Hydrangea anomala subsp. petiolaris requires little or no maintenance and is easily trained. Ideal and looks fabulous at your front door or up against the shed or fencing. It will actually sprawl across the ground too if not trained to climb up something.
The appearance of the Hortensia changes between seasons. From a bare plant lying dormant in winter to fresh greenery in spring, in full bloom during summer to leaves changing colour and dropping in autumn. This is a natural process courtesy of mother nature. Our plants will be delivered accordingly.
|Latin name:||Hydrangea anomala subsp. petiolaris|
|Delivery type:||Supplied as container plant|
|Guarantee:||6 months growth and flowering guarantee|
|Preferred location:||Sun, Half shadow, Shadow|
|Leafs all year:||No|
|Flowering:||May - July|
|Growing Height:||300 - 400 cm|
|Planting distance:||100 - 120 cm|
Prior to planting make sure the root ball of the Hydrangea anomala subsp. Petiolaris is well-moistened by soaking in a bucket of lukewarm water. Prepare a suitable hole in good, loose soil and plant the root ball of the Hydrangea at the correct depth in the hole. The top of the root ball should be just slightly below ground level. Fill the hole with soil, press firmly down and water immediately after planting.
Climbing hydrangea also grows well in large planters. Make sure that there are holes in the base to allow for adequate drainage.
Hydrangea anomala subsp. petiolaris will thrive in fairly moist, humus-rich soil - improve poor soil with the addition of compost or well rotted manure.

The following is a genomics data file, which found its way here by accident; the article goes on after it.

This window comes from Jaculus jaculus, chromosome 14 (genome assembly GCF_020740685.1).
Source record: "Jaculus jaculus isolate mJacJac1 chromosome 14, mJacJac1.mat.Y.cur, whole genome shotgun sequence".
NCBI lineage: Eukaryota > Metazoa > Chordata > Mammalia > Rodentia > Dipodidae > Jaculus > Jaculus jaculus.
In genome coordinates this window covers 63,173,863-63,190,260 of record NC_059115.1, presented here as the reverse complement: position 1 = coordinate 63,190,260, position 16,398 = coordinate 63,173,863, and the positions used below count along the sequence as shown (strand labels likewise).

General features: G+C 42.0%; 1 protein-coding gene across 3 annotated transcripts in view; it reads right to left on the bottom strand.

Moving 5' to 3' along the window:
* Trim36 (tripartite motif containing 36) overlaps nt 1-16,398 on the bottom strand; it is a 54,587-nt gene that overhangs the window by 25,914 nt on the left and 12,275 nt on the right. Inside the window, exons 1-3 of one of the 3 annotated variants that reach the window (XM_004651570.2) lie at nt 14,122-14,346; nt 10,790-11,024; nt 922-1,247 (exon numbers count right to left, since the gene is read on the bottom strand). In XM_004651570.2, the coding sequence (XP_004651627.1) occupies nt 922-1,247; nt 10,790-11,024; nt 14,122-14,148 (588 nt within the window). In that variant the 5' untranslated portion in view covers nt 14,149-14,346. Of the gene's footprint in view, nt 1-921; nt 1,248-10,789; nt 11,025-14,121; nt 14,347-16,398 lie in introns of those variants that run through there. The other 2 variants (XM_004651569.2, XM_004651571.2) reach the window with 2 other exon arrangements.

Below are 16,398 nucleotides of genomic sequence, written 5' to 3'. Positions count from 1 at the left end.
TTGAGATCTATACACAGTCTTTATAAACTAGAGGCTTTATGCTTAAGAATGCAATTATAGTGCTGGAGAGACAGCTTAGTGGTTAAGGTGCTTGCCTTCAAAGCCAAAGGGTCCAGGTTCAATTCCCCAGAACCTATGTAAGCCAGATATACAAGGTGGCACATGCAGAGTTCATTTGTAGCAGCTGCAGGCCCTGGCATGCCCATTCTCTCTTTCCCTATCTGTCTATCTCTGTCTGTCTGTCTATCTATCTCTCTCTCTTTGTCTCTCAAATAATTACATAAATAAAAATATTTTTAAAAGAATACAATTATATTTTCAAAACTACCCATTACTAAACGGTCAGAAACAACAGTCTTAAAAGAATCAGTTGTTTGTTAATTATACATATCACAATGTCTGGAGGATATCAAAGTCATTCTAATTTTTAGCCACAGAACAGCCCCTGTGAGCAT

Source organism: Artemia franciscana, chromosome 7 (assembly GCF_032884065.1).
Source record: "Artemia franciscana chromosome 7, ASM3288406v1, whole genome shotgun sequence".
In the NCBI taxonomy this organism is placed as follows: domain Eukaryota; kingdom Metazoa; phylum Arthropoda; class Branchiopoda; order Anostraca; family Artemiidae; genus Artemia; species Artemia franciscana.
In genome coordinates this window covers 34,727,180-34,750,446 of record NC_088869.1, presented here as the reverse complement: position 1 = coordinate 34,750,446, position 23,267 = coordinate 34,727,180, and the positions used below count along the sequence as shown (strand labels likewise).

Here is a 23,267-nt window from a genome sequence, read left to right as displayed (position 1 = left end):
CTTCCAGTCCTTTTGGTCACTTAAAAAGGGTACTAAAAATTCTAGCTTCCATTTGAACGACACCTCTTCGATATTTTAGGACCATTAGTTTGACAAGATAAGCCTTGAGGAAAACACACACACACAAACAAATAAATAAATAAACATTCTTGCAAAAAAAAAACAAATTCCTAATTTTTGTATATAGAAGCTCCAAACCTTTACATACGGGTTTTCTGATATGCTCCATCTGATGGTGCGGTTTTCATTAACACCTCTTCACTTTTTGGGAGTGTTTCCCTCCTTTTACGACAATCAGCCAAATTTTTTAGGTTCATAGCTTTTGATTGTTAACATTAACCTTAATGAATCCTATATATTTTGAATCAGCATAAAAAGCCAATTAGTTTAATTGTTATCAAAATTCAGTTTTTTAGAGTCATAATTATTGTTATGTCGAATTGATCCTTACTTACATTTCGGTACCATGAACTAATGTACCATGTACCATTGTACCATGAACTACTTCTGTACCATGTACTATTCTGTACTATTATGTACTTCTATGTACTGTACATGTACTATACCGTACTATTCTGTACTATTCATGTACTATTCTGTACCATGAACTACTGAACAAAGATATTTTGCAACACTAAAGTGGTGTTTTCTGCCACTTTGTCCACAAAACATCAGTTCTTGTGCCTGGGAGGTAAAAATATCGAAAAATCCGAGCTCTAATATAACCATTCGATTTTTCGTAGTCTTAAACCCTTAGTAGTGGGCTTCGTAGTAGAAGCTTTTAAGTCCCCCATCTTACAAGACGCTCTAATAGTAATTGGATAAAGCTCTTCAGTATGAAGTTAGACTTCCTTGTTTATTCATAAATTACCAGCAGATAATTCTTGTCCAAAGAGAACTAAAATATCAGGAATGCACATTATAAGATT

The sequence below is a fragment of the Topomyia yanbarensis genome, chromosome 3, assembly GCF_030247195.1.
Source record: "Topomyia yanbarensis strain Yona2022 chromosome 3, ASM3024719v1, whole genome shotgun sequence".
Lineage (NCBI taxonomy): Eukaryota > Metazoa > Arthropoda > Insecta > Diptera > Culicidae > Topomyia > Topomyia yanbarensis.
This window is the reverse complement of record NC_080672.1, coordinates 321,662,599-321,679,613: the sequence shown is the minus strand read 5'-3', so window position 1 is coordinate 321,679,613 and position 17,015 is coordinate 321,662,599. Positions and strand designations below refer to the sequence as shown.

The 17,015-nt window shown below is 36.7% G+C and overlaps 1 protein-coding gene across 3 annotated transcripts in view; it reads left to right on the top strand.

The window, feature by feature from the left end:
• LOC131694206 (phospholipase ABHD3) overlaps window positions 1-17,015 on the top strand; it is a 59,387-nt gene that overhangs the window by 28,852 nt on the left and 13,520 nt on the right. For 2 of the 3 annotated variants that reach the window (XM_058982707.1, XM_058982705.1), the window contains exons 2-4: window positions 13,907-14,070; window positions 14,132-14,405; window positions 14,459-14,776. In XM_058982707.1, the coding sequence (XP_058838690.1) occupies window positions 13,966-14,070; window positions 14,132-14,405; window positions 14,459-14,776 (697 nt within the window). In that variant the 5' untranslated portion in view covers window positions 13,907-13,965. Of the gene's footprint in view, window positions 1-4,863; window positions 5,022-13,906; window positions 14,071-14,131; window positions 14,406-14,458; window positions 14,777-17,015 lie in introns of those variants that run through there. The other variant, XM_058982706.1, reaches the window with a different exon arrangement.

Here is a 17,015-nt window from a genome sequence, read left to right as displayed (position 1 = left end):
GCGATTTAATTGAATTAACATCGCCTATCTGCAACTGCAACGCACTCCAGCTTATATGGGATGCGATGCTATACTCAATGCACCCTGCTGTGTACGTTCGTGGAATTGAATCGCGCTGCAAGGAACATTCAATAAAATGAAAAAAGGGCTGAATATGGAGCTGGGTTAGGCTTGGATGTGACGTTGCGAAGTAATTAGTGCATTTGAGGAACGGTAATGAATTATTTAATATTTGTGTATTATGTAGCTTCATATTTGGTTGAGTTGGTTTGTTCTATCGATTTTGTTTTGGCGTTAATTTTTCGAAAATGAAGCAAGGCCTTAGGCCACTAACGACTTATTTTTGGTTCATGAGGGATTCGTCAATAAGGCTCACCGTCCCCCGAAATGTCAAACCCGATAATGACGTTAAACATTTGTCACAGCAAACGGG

A spot in the (part)shade is preferred. Full sun is fine as long as the soil stays moist. The soil should be moist if planting in a pot and you must make sure there is good drainage or the plant may die.
Water your Hydrangea anomala subsp. petiolaris on a regular basis during dry periods as they are not tolerant of dry soil. Add plant food for flowering plants to the water once a month between March and July. In early spring the hydrangea will benefit from adding a little granulated cow manure around the base.
Climbing hydrangeas are self climbers but the young plants do require a little help at the start. Place some trellis or wires behind the plant to support them at the beginning and they will soon find their own way. The suckers they use to attach themselves with will not damage walls.
Pruning Climbing Hydrangea
Hydrangea flowers appear on last year's branches. If you prune during the spring, no flowers will appear that year. Pruning is not absolutely necessary unless the plant becomes too large. If you do prune, cut the branches back by 1/3rd. You will have fewer flowers during that year, but the flowers will bloom normally during the second year.
Completely cut back all dead branches. Carefully cut off all dead flowers in the winter (late February or early March) taking care not to remove the new topmost buds.
The climbing Hydrangea anomala subsp. petiolaris has fairly flat white flower heads. In the centre there are small closed flowers which are fertile and on the outer edge they are larger with more open petals that are sterile.
This climbing hydrangea will even flourish on a North facing wall! It is a slow grower but will reach 4 metres high over ten years.
Hydrangea anomala subsp. petiolaris is attractive practically the whole year round. An asset to any garden!